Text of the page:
Matthew Perry had a Hollywood career most comedic actors could only dream about. And if it sometimes feels like Chandler Bing in Friends was a character tailor-made for him, you’re onto something. James Burrows, the Friends director, spilled the beans in one of the interviews, saying Perry’s unique mix of awkwardness and silliness was perfect for Chandler. When auditions kicked off, Matthew was right there as the top pick, but there was a small issue: Perry was already signed up for some garbage show about sci-fi baggage claim service called LAX 2194. Luckily for everyone involved, that project was canceled, and Perry was free to join the cast of Friends. Could that be any more fortuitous?
According to the writers, Chandler was supposed to be this insecure dude who uses dry humor as a defense, and in the first drafts, his character was meant to be gay, which would not be as funny. But as you know, aside from a few cheeky gay jokes, Perry played Mr.Bing as a straight man. Perry effortlessly nailed Chandler’s lines like they were taken straight from his biography. It was Perry’s immaculate delivery that made all those quotable lines iconic. And those faces he made? Talk about being camera-ready!
But let’s dive into some emotional stuff. Perry and Chandler had a much deeper connection. Both were kids of divorced parents, but unlike Chandler, Perry was left with a bunch of half-siblings and a stepbrother as his peers. Yet, he still felt like an outsider, just like his on-screen persona. In his memoir, Perry talks about not fitting into his extended family, echoing Chandler’s sense of not belonging and feeling like a lost puppy.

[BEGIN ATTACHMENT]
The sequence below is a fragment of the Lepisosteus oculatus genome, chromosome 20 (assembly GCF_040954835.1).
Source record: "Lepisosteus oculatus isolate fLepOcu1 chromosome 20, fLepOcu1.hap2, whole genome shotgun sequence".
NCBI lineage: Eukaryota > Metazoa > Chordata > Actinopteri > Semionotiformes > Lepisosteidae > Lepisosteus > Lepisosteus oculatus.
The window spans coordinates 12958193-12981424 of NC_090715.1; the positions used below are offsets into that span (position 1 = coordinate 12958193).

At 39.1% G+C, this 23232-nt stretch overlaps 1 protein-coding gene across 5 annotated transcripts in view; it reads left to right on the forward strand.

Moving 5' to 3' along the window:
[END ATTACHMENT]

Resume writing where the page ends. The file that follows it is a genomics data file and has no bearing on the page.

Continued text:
Chandler used humor to cope with his messed-up childhood and horrible parents, and Perry? He wasn’t that far off from that. During Friends: The Reunion, the actor admitted that if the jokes he made didn’t land well, he’d freak out. And if the woman he was trying to wow with his specific type of humor was unresponsive, Perry would instantly know that she was not the one. He needed to know what the audience was enjoying, or else something horrible would happen. Talk about dedication!
Speaking of fears, Chandler’s fear of commitment on the show directly mirrors Perry’s real-life choices. He never tied the knot, although he did talk about wanting kids in his memoir. Sadly, Perry never got to live that dream, but at least Chandler did for a bit on the screen. Life imitating art, or is it the other way around?